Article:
State Sen. Jim Tracy (center) speaks to attendees Feb. 10, 2012, at the Capitol Connection hosted by the Rutherford County Chamber of Commerce in Murfreesboro, Tenn. (Photo courtesy of the Rutherford Chamber)
Rutherford County’s state legislative delegation informed citizens of their efforts in the Tennessee General Assembly and fielded questions from area residents on a wide range of topics during the Chamber of Commerce’s Capitol Connection event Friday morning at the Chamber’s headquarters on Medical Center Parkway.
State Sens. Bill Ketron (R-Murfreesboro) and Jim Tracy (R-Shelbyville) joined state Reps. Joe Carr (R-Lascassas) and Mike Sparks (R-Smyrna) in attending the event, which began with a word from MTSU President Sydney McPhee thanking the delegation for their persistence and success in funding the university's Science Building project as part of Gov. Bill Haslam’s state budget proposal.
Carr then noted it was his quick thinking and cooperation with McPhee that brought Haslam to MTSU for a game between the Blue Raiders and the Vanderbilt Commodores, and he used the occasion to give Haslam and state officials a look at the sad state of the university’s current science facilities.
He blamed former Democratic Gov. Phil Bredesen for “draining the well of funding” for the project and credited the “new administration” with providing the necessary funding authority in this year’s state budget.
“Sydney called me and said he had a few tickets to the MTSU-Vandy game,” he said. “We let them see up-close the needs we have at the university and that popped the cork and opened the door for this project to get the necessary funding.”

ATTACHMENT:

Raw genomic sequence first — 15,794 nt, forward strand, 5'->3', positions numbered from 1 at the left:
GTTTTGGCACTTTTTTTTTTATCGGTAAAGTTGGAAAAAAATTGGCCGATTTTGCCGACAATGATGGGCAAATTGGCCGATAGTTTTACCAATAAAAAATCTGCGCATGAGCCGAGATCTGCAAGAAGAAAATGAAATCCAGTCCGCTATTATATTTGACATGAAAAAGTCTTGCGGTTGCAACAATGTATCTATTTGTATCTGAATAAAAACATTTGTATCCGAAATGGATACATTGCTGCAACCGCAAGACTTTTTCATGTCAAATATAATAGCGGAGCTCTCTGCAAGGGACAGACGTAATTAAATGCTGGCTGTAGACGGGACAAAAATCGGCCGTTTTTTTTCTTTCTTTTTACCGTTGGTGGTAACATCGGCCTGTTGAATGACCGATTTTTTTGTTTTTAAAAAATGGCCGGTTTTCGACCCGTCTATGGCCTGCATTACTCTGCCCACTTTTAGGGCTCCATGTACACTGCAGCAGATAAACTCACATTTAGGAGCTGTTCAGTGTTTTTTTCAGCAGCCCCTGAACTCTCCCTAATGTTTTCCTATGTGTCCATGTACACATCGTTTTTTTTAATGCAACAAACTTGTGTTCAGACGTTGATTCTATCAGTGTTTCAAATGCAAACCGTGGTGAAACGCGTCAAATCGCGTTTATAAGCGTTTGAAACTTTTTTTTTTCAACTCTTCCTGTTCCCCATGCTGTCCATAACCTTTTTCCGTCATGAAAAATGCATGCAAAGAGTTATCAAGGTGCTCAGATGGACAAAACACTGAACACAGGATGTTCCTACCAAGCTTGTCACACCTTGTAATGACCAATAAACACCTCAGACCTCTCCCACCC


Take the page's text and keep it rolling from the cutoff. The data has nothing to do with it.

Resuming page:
Tracy and Ketron began by noting the current economic strength of the county and state.
“Our state’s debt is one of the lowest in the country,” Tracy said.
“Tennessee has seen 28,535 jobs created in the past year which is the highest number of jobs created in the past five years,” Ketron said. “We have seen a 5 percent growth rate for the past nine consecutive months and our year-to-date revenues exceed expectations by $221 million.”
The entire delegation agreed the state’s current and continued success is due to streamlining of state regulations on business by the Haslam administration.
“Upon taking office, Gov. Haslam ordered a top-to-bottom review of state government to clean out the dead wood,” Ketron said. “We are here to help business grow and not get in their way with needless regulation.”
He added the next step is to “tweak” the Hall Income Tax and the state’s Estate Tax, which is commonly referred to as the death tax, adding that his goal is to do away with the two taxes completely over time.
Audience questions focused heavily on the implementation of the new federal health care law, referred to by legislators as “Obamacare,” and Ketron noted that “25 percent of the new structure is required to be in place by Jan. 1, 2013.”
“All departments are behind because Washington is behind and if we don’t get it done on time the federal government will take over the process,” he said. “Simply the first steps of implementation of this law will cost our state $250 million and it will ultimately be unsustainable.”
“Our only real way to stop it is to get out and vote in November,” he said.
Sparks, for his part, focused on issues of human trafficking and drug abuse in the state.
“This isn’t just a Republican or Democrat issue,” he said. “Neither party even discusses social issues such as prescription or synthetic drug use.”
Carr closed the question and answer session with his opinion of the controversy over popular election of Tennessee Supreme Court judges.
“The Constitution is very clear – judges shall be elected by popular vote,” he said.
Haslam and Lt. Gov. Ron Ramsey (R-Bristol) both recently announced they will not seek to change the current appointment process for the Tennessee Supreme Court.